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Open: 09/25/13- Close: 10/04/13 R+j: Star-cross'd Death Match
Reviewed for By: Ashley Griffin

“R+J: Star-Cross’d Death Match” is a fantastic night at the theater – for two completely different reasons, and appealing to two very different types of people. So, if you are a fun loving person who thinks Shakespeare is kind of boring, and prefers sangria to sonnets – please jump to section A. If you are a theater going intellectual who adores the Bard and understands every mythological reference in his collected cannon – please jump to section B.


“…Star-Cross’d Death Match” is probably the funnest night you’ll have at the theater for a long time. In fact, it’s more like a frat party then traditional theater. The show features a plethora of drinking games, audience participatory gang rivalry, madlibs, and – oh yeah – a bar that’s open and accessible during the entire show. And we’re not talking an accessible concession bar – I mean the show takes place IN a bar. Not a theater. Actually in a bar. There’s awesome music, dancing, and a cool story too. Forget this being the funnest night at the theater you’ll have for a long time – this is the best party you’ll go to for a long time.


I’m with you guys. My nickname in college was Hermione Granger. I subbed for my Shakespeare teacher at NYU while I was still a student. And I never attended a frat party. In fact, I didn’t have a sip of alcohol the entire show tonight.  

Three Day Hangover has actually done something rather brilliant – they’ve created a production of “Romeo and Juliet” that is probably about as close as you could get to the experience of Shakespeare’s original audience. See, there were a lot of elements at play when audiences first saw “R+J” that are all but impossible to duplicate today: 1.) Most of the audience (groundlings) weren’t even seated – they had to stand during the entire performance, many close enough to touch the actors on stage. 2.) Audiences really didn’t care about manners in the theater. They were free to cheer, boo, yell at the characters, and even throw fruit if they didn’t like, or were bored by the performance. Soliloquies were actually meant to be said directly to audience members. Oh yeah, and a lot of the audience members were probably drunk. 3.) The biggest entertainment competition for theater in Shakespeare’s day was Bear Bating. Shakespeare’s plays won not because they were more intellectual – but because they were more gory, and sexy. Yup – when was the last time you saw a Shakespeare play that fit that description? 4.) The music in the plays was stylistically the popular music of the day. Not music that was hundreds of years old. 5.) Oh yeah – they had never seen the play before. They didn’t know exactly what was going to happen, or what the characters were going to say. Imagine watching the balcony scene and going “What’s going to happen next?!”

In “…Star-Cross’d Death Match” we are as close to that experience as we are ever likely to be. Upon entering the bar you are given either a blue or red cup – blue for Montague, red for Capulet. The bar is very clearly divided into two camps – you join yours and instantly bond playing drinking games – and hissing at the other side. It creates a rivalry that you’re instantly invested in. Actors are easily mistaken for audience members – and they’re playing right along with you – so before the show starts you’ve made friends with the cast. You will be standing for the entire performance – running around with the actors, even looking off of the bar balcony window next to Juliet while Romeo calls from down below. And because of the fun surprises during the evening you may know where the story is headed, but you never know what’s going to happen next. The use of music is awesome – and does in a theatrical way what Baz Luhrmann aimed at with his “R+J” film.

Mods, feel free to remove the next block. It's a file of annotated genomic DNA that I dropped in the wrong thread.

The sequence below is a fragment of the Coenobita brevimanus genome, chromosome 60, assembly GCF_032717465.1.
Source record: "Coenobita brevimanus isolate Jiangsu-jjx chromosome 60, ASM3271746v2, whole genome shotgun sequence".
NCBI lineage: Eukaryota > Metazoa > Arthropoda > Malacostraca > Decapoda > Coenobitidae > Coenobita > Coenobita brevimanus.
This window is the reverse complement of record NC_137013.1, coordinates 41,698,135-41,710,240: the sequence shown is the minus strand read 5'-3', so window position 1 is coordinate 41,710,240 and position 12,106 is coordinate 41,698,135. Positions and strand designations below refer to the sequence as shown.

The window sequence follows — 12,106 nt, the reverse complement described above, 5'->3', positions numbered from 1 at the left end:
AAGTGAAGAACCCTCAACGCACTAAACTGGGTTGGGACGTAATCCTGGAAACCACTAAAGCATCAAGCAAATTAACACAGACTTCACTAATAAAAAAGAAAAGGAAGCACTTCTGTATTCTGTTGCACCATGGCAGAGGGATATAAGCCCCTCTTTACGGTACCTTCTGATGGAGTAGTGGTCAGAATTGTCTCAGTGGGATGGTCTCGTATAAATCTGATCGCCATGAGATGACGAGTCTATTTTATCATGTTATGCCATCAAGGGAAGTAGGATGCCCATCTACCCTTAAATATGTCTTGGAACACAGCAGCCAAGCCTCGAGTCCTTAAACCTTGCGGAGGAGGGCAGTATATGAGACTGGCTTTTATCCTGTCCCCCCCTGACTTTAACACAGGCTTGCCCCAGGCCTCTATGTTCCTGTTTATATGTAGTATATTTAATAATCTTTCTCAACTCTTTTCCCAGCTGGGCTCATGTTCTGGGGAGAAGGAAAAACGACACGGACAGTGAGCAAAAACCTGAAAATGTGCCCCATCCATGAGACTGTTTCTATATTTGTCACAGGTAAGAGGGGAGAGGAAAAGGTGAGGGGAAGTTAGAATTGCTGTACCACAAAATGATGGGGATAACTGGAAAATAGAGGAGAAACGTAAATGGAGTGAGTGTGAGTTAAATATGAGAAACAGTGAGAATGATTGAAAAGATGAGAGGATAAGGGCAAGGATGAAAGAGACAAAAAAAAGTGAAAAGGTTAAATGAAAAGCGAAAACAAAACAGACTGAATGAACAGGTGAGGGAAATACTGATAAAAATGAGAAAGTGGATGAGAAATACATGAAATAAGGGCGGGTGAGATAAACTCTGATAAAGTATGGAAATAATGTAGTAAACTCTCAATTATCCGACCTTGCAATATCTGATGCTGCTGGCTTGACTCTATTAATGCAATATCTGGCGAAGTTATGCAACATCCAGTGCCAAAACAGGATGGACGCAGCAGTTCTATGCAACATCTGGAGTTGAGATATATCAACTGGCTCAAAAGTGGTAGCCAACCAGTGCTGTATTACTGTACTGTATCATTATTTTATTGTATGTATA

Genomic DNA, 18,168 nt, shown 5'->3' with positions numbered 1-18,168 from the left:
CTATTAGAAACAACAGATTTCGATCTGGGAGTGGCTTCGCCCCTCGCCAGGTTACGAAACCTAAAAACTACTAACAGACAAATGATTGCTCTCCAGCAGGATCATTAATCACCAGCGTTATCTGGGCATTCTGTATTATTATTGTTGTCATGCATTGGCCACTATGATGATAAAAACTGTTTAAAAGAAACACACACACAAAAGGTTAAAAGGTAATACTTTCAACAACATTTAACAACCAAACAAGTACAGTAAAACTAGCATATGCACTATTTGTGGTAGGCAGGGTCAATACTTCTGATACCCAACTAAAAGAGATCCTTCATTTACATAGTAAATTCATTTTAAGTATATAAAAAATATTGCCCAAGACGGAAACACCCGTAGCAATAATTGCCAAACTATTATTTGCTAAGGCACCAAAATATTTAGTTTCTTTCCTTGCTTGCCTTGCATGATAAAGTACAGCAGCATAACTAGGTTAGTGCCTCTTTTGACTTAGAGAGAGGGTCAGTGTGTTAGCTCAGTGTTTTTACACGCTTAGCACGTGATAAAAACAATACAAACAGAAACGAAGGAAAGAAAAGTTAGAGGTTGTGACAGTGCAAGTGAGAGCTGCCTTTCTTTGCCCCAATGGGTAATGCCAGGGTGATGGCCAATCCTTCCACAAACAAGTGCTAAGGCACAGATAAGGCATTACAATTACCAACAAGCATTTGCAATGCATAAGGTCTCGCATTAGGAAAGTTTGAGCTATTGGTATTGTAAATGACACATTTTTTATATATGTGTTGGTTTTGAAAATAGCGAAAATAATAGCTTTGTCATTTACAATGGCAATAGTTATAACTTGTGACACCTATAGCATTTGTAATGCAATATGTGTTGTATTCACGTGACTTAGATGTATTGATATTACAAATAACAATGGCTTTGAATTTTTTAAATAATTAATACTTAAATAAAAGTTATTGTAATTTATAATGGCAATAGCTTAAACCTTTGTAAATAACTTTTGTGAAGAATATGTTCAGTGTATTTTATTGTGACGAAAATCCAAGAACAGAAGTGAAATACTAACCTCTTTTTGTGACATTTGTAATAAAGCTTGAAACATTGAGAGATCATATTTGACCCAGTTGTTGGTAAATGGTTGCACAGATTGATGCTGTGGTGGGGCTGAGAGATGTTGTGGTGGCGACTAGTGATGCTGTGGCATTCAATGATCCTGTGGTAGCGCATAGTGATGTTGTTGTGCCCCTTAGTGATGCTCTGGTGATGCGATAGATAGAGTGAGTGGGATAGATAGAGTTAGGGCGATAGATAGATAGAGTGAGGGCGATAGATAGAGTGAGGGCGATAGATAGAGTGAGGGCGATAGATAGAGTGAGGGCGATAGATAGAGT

Of course, especially in such a setting this would be impossible to pull off if you didn’t have incredibly talented artists at the helm. Many of the cast members have Broadway credits, and director Lori Wolter Hudson was the assistant director of the TONY award winning revival of “Who’s Afraid of Virginia Woolf?” and “The Lying Lesson.” Shakespeare’s words are beautifully clear, and are incredibly easy to understand. The poetry was as lovely as ever, but almost more impressive, the word play and bawdy humor were actually communicated, and elicited riotous laughter. These are really good actors performing Shakespeare really well in a crazy, fun, highly accessible setting. And despite the drinking/improv/etc. I always felt safe, and in good hands.

The whole cast was fantastic. Nick Mills and Suzy Jane Hunt as Romeo and Juliet respectively gave us not only the beautiful sincerity of our star-crossed lovers, but were the first Romeo and Juliet I’ve seen who actually captured their youth and (dare I say it) immaturity. Several roles were cast cross-gendered – special props have to go to the stunning Grace Gealey as Tybalt, and Paul Kite (who will soon be on Broadway in “Macbeth”) as the Nurse and Sampson. Lori Wolter Hudson is an incredible director – and I’m very excited to see how her career develops. Ben Charles did a wonderful job adapting the script.

In essence, this is one of the smartest productions of a Shakespeare play I’ve ever seen. But don’t tell that to group “A.”

A and B – go see this show as fast as you can. I certainly plan on seeing anything these artists do in the future. 

Harley's Smokeshack Westside : 356 West 44 Street